The statistical details underlying the microstructures of many-particle distributions and random heterogeneous media are intimately related to their thermodynamic and material properties. This dissertation presents new theoretical and computational results for characterizing these structural features, both on local and global length scales, within a unified conceptual framework. In particular, we examine n-particle correlation and n-point probability functions as they relate to the local coordination structures and void-space statistics of spatially stochastic systems.
Part I is devoted to a detailed discussion of hyperuniformity, both in point patterns and random heterogeneous media. Hyperuniform point patterns lack infinitewavelength local-number-density fluctuations, and we extend this concept to the more general class of heterogeneous media by examining local-volume-fraction fluctuations. Our results provide insight into the amount of information retained and lost upon mapping point patterns to two-phase random media and vice-versa. We also demonstrate that hyperuniform point processes can possess interparticle clustering and anomalous void-space statistics despite the effective repulsion enforced by vanishing infinite-wavelength density fluctuations. These results have important implications for maximally random strictly jammed hard-particle packings, which are shown to be hyperuniform with apparent universal quasi-long-range pair correlations decaying as r–(d +1) in d Euclidean dimensions.
Part II delves into the structural properties of soft-matter systems. We show that the so-called Gaussian core model, which describes the effective interaction between polymers in a homogeneous external medium, adheres to a decorrelation principle in high Euclidean dimensions, meaning that unconstrained n-particle correlations asymptotically vanish. We explore the ground-state structures for this model as a function of increasing dimension. The spatial statistics of quantum fermionic systems are also examined using results from the theory of determinantal point processes. In particular, we provide the first implementation of an algorithm capable of "exactly" simulating configurations of points consistent with the full set of n-particle correlation functions. We are able to use this algorithm to calculate the Voronoi and extrema statistics of these quantum systems. Finally, we introduce so-called duality relations for many-particle systems interacting via soft, bounded potentials. These relations allow us to determine analytically the ground states of soft-matter systems, including potentials that are self-similar under Fourier transform.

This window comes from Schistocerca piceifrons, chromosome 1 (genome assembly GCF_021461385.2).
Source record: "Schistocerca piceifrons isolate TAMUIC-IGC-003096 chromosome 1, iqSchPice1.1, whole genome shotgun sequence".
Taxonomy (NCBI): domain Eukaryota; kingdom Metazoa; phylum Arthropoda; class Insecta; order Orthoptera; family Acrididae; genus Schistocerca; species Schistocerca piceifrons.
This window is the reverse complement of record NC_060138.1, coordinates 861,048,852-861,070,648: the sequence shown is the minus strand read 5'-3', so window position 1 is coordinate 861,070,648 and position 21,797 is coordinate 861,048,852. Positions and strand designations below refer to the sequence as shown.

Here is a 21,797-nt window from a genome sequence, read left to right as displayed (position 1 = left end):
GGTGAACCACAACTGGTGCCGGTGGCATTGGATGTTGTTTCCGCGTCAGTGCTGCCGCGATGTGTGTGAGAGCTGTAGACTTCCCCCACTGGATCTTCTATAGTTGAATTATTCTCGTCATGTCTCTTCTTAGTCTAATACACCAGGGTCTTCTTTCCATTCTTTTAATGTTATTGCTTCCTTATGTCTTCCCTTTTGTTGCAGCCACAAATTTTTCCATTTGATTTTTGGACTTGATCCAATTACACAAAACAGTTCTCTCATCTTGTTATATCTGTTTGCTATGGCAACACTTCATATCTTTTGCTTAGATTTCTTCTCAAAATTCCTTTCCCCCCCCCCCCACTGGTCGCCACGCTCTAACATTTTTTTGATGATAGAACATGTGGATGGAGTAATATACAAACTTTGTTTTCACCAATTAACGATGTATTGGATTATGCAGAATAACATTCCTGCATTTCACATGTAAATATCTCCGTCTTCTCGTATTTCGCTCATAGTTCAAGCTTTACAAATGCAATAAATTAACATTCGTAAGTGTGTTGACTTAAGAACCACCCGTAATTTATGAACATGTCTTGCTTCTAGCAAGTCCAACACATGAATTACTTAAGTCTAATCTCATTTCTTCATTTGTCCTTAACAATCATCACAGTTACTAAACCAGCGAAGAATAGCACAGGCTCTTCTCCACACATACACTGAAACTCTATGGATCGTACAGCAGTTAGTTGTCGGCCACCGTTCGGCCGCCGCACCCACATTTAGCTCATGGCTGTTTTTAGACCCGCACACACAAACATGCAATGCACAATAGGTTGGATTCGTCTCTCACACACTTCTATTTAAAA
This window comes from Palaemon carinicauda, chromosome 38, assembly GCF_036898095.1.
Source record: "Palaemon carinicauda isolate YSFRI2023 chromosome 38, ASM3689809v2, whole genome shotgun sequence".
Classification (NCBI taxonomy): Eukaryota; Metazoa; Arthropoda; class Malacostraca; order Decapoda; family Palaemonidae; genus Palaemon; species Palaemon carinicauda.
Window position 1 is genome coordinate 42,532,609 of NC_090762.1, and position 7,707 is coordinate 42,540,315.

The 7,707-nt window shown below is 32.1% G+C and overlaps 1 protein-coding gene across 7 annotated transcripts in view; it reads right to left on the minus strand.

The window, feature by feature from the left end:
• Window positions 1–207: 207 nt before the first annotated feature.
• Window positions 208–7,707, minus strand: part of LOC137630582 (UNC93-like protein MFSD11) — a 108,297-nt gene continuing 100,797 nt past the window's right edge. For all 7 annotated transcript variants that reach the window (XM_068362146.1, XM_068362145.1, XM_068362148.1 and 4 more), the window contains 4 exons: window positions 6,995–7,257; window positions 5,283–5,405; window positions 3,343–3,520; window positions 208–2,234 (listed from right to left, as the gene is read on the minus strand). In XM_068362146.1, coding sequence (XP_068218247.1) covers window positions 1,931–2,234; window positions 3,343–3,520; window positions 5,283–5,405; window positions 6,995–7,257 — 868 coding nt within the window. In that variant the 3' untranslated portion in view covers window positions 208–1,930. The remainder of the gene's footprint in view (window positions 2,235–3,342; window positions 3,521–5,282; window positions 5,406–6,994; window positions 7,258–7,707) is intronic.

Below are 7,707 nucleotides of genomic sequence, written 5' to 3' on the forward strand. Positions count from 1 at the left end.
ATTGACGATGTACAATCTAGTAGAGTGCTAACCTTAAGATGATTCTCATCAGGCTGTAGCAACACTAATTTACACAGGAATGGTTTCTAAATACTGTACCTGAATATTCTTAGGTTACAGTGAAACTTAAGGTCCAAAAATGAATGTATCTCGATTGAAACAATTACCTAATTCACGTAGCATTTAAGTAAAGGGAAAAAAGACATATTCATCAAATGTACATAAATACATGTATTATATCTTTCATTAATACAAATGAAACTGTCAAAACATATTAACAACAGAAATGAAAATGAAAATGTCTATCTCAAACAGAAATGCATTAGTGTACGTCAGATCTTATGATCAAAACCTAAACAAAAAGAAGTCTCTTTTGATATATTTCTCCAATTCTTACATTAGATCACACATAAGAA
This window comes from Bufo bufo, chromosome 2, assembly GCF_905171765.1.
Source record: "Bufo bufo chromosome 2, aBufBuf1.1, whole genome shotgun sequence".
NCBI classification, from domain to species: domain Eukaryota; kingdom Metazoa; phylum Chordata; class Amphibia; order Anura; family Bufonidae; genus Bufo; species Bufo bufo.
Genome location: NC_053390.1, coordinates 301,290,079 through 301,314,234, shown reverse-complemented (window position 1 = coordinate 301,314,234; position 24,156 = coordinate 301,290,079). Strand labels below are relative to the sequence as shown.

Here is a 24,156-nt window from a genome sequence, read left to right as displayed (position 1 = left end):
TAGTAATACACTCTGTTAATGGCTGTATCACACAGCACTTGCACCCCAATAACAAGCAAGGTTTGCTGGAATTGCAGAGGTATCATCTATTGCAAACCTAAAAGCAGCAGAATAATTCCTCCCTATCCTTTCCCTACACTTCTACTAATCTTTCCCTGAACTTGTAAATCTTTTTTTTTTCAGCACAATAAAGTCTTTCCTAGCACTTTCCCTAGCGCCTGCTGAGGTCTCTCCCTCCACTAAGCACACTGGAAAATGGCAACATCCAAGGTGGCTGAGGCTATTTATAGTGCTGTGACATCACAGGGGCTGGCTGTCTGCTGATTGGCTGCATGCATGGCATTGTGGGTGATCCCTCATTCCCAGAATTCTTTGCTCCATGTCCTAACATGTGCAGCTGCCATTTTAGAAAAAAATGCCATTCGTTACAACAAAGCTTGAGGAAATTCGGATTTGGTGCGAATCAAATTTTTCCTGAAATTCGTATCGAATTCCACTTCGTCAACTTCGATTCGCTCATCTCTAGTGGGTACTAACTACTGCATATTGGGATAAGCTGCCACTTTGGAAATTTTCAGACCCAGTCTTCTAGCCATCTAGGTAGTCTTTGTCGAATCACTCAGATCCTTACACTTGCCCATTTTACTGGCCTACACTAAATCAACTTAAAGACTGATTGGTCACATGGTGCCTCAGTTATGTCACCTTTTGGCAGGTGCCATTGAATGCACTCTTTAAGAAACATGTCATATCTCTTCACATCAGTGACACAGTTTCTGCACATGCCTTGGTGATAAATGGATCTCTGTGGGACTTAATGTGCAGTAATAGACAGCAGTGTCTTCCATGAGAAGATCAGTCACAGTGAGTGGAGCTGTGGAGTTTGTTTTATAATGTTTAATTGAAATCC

|School Location:||United States -- New Jersey|
|Source:||DAI-B 72/10, Dissertation Abstracts International|
|Keywords:||Density fluctuations, Heterogeneous materials, Hyperuniformity, Many-particle distributions, Point processes, Soft matter|
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